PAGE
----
By Julian Brandram
that the days are lengthening and it's gradually getting warmer,
why not plant some seeds to brighten up your garden? You can get
really cheap, good quality seeds from Netto and Lidl, but they do
sell out pretty quickly.
perennials can be grown from seed. Some climbers are easy, for instance
Clematis tangutica which has pretty, dangling, yellow, bell-shaped
flowers in summer, and Clematis alpina which produces beautiful
blue and white flowers in early spring. Chilean Glory Vine has small,
tubular orange flowers and blooms for months on end.
to try are lupins, which come in a lovely range of colours and grow
into big clumps. Achilea, (known as Yarrow when growing wild) has
flat-topped flowers in pink, yellow and white. Insects visit them
for nectar and they attract hoverflies, the larvae of which eat
greenflies, so they are useful as well as attractive. Coreopsis
is a cheerful yellow daisy with red markings in the centre, they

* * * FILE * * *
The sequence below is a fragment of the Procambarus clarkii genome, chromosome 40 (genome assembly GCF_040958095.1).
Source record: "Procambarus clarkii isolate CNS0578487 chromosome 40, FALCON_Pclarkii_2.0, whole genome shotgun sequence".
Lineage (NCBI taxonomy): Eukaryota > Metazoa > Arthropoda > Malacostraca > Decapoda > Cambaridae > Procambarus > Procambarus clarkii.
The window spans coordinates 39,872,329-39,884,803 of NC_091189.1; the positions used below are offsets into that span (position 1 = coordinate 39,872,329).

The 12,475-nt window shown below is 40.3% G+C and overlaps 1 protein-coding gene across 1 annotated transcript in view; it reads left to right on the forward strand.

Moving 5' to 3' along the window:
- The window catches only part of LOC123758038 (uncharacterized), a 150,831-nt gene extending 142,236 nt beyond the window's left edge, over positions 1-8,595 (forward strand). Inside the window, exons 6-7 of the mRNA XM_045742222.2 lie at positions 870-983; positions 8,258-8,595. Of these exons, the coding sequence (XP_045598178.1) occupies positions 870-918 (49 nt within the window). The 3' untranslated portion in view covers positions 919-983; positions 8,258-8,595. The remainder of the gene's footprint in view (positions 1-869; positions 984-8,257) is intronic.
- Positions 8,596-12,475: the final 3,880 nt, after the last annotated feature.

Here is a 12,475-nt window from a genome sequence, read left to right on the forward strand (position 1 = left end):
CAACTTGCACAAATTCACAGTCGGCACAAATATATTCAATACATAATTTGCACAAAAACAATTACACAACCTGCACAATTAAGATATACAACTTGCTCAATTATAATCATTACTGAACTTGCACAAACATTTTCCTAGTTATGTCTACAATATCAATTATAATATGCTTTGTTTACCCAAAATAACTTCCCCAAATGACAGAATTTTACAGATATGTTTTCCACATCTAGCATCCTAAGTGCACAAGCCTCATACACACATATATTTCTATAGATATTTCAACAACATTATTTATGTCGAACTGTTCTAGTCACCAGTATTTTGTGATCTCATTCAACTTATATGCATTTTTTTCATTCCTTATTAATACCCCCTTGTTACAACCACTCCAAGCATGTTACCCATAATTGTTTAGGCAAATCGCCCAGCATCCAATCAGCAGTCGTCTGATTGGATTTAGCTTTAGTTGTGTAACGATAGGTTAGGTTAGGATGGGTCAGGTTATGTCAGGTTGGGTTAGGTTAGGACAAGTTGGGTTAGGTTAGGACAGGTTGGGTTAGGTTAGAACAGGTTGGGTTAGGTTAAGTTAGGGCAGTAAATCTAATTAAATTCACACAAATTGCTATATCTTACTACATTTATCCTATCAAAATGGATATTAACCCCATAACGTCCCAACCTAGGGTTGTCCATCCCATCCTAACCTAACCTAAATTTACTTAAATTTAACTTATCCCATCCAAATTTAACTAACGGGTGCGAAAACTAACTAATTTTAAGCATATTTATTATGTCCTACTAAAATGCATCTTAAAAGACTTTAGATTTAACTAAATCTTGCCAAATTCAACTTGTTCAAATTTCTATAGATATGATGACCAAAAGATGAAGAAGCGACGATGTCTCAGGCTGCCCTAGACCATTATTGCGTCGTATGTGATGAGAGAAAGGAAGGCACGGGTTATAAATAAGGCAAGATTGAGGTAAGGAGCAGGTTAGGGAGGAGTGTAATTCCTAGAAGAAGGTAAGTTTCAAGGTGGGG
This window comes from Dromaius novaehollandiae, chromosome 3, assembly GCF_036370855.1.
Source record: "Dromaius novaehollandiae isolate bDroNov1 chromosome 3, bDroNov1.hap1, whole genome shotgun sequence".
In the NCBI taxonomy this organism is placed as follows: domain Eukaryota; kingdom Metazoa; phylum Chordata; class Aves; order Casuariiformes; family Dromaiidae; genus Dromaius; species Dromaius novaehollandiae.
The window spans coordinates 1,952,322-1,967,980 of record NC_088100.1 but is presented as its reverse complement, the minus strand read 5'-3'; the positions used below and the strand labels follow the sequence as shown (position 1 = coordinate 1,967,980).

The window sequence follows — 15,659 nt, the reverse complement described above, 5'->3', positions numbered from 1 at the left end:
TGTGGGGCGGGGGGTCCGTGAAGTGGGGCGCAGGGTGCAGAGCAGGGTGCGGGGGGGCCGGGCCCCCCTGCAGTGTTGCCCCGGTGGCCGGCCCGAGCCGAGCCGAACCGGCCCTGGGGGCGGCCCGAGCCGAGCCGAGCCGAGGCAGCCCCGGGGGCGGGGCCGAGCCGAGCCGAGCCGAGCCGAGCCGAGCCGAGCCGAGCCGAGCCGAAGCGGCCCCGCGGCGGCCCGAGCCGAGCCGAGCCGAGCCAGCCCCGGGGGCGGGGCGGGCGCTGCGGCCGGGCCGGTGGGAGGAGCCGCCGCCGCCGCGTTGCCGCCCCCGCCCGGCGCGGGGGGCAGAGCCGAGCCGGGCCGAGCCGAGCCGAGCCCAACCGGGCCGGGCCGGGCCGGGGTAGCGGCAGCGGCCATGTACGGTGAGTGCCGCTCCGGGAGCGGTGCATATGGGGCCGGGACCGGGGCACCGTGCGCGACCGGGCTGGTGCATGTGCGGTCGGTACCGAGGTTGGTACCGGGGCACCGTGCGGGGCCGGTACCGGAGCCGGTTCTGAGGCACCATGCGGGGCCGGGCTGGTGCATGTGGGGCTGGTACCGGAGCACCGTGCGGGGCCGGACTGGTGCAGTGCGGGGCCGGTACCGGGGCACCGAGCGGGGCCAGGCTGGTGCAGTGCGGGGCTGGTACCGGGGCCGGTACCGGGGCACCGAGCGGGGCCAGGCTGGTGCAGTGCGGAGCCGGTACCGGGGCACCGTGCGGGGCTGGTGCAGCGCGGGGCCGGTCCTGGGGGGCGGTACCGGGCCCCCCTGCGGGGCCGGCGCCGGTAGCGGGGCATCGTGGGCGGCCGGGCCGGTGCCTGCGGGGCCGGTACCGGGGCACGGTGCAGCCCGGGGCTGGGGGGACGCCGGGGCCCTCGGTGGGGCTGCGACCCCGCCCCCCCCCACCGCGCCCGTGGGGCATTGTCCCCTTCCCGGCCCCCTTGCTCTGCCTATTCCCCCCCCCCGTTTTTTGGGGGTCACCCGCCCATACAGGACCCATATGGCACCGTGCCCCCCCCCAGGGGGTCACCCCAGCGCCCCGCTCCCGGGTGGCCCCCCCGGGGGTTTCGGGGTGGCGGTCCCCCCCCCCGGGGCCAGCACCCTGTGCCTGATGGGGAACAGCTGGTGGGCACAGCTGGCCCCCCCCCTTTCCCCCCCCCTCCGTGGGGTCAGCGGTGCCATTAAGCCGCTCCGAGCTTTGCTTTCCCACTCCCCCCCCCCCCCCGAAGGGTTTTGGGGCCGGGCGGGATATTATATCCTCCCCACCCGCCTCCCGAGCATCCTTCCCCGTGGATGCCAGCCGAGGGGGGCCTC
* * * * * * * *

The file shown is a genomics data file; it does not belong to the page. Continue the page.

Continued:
grow fast and should flower in the same year.
is Anthemis tinctoria, this is white with a yellow centre. Verbena
bonariensis is a must! It has tall mauve flowers held on stems about
four feet tall and it flowers for ages! Some seed catalogues have
a little symbol which shows which perennials will flower in the
first year so watch out for these.
as Welsh and Iceland poppies can make a vivid splash of colour.
If you like dazzling colours, Mesembrianthemums and Portulacas are
South African plants that will add a dash of excitement but they
must have a lot of sun. Candytuft is a jolly little plant about
nine inches high in soft pastel shades, it does not flower for long
but will self seed and pop up again next year. Marigolds are really
easy, and children love growing sunflowers.
Good annual climbers are Nasturtiums and Canary Creeper, which has
small yellow flowers.
specialist seed supplier is Chiltern Seeds – Bortree Stile,
Ulverston, Cumbria. Don’t forget to study the description
of the plants before you start – how tall will it grow? Does
it need shade or sun? Most seeds are best started off in trays of peat-free
compost on a warm window ledge. Plant them out before they get too
big and gradually acclimatise them by putting them outside during
the day, and bringing them in at night.
forget to guard against slugs eating them. Have fun!